Learning to be good enough

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As an adult there are still those moments when you have to find your way, and sometimes it is by trial and error.

I took a day off of work last week, and I volunteered at my daughter’s school. I had these images of being “that” mom who is angelic in every way. I remember when I was little there was a girl whose mom was at every single event, and I was so very envious that she always had her mom there. I wanted to be that mom for one single day. The mom who the kids and teachers look up to, the one who sits down patiently with the kids as they are trying to sort out their art projects and assists the kids when they get stuck, and the one who immediately is liked by the other moms because, hey, I volunteered. I left my super important day job to be at the school for several hours, when in fact I could have just taken ME time and been at a spa or something like that.

It just didn’t work out like that. There is a reason I work – I like it. In fact I really love working. I love being a mom, and while there is no possible way you (I) can ever balance both work and parenting perfectly, I do my best to make it happen. I understand this impossible way of navigating through life, and it works for me – it works for my family. When I entered the school’s boardroom and walked in to a group of volunteer mom’s I walked in to my very own version of hell. I am no stranger to working with larger groups of women – I was a sorority girl in the South (in the US), and I loved it. This prepared me for a great deal in life, but it most certainly did not prepare me for school “volunteerism”. And keep in mind, it is most definitely NOT a level playing field in the expat world. I am not talking about. There is no norm when you are surrounded by ex-pat parents. What might be the norm in America (where I am from) is considered completely odd by UK standards and utterly absurd in India. So there I sat surrounded by mother from about 8 different countries speaking in roughly 4 different languages, and I felt lost. Nescafe was being offered, donuts were being served on platters, cookie crumbs rolled around the tables, and conversations about teachers, other moms, diaper changes, school holidays, and countless other topics, which I tuned out ensued. A nanny was being ordered around to “fetch” water for some of the mothers. Boxes upon boxes of arts and crafts were stacked up against the walls of the rooms, and I sat in a chair in shock. I tried to engage in some of the conversations, but I couldn’t. I tried to listen, but I kept thinking about other things, like work for example.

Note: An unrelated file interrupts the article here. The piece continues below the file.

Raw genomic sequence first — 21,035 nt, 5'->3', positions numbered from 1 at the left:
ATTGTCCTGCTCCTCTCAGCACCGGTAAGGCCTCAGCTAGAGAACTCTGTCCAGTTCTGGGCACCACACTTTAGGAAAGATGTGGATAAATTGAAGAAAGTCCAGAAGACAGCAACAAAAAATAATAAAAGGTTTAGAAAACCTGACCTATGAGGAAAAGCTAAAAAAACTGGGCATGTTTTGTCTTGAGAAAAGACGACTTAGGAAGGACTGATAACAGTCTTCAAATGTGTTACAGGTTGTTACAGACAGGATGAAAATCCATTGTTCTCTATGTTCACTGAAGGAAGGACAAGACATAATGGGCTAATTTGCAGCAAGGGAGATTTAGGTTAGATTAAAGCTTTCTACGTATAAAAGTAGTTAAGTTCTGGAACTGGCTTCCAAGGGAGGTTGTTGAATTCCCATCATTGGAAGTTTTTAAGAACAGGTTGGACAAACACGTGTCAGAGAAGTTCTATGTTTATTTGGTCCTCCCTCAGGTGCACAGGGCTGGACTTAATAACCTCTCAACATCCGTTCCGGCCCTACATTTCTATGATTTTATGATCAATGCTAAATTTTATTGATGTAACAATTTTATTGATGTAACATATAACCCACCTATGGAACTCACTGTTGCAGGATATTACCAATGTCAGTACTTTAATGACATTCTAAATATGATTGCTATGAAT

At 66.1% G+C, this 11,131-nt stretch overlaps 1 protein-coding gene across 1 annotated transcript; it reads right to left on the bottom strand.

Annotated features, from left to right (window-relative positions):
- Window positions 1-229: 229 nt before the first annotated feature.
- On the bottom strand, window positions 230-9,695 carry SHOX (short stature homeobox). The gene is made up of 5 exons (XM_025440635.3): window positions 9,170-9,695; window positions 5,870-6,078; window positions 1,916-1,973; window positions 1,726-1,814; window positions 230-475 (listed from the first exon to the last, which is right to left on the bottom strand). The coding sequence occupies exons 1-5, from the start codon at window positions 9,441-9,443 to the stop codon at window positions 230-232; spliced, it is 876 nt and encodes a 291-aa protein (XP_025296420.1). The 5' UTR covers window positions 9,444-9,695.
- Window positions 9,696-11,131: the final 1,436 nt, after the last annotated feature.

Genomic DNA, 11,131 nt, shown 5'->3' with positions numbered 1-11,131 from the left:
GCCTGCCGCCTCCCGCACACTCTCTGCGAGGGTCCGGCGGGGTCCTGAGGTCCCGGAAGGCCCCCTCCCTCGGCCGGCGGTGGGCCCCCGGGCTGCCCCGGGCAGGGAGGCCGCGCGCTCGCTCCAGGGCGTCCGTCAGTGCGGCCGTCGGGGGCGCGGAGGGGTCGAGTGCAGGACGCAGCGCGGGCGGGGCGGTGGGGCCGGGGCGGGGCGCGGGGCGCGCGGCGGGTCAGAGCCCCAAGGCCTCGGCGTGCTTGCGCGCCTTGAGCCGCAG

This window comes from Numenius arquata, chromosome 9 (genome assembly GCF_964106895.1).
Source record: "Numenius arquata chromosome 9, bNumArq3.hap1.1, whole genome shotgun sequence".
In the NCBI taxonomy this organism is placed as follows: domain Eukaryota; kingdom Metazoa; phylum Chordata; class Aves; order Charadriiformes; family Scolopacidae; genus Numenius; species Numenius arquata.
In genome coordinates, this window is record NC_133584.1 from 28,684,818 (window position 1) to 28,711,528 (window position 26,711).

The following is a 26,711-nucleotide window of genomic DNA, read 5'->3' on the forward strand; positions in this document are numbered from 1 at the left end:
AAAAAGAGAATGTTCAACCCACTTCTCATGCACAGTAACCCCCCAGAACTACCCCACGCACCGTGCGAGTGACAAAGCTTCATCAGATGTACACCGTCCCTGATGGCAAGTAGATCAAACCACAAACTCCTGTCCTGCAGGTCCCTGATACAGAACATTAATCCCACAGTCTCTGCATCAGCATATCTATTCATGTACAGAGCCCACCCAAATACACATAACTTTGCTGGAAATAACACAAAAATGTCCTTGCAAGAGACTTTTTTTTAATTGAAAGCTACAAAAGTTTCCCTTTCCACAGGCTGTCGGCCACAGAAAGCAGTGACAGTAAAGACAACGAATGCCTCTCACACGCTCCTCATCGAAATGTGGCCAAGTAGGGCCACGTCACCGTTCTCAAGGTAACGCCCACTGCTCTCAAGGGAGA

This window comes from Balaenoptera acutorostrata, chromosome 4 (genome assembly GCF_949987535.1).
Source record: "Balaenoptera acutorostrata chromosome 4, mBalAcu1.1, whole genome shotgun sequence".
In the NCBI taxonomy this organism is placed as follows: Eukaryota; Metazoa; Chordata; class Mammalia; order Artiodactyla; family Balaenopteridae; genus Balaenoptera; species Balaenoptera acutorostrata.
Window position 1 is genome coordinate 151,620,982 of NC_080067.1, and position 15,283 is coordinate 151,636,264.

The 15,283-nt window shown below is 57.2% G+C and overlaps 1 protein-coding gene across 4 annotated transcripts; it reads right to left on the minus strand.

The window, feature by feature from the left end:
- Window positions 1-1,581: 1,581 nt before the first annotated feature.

I finally walked out. I walked out of the boardroom and into my daughter’s classroom and spent the rest of the morning there. That is why I had signed up in the first place. I wanted to spend time with her. I had a wonderful time with her, but it was exhausting. I gained a whole new respect for teachers. They are amazing.

Most likely I do not fully understand what it takes to be one of those parents who volunteer fulltime. It is simply not my thing. I can do it from the sidelines. I can out-bake anyone and bring in my baked goods for a bake sale, but then I will slowly walk away from that very sale, and I will happily return the my desk or go chair a meeting. I will let the other parents – the ones who want to volunteer – do what they do best, and run the bake sale. I will show up when I can for my daughter’s events, shows, recitals, and I might even sneak in to her classroom to give her a hug, but I will not put myself on those sign-up sheets ever again. It is just not for me. Being a mom on the other hand is something that I love more than anything, and I certainly do not need to put my name on a sign up sheet to prove to myself that I am “good enough” at that job I love so very much.

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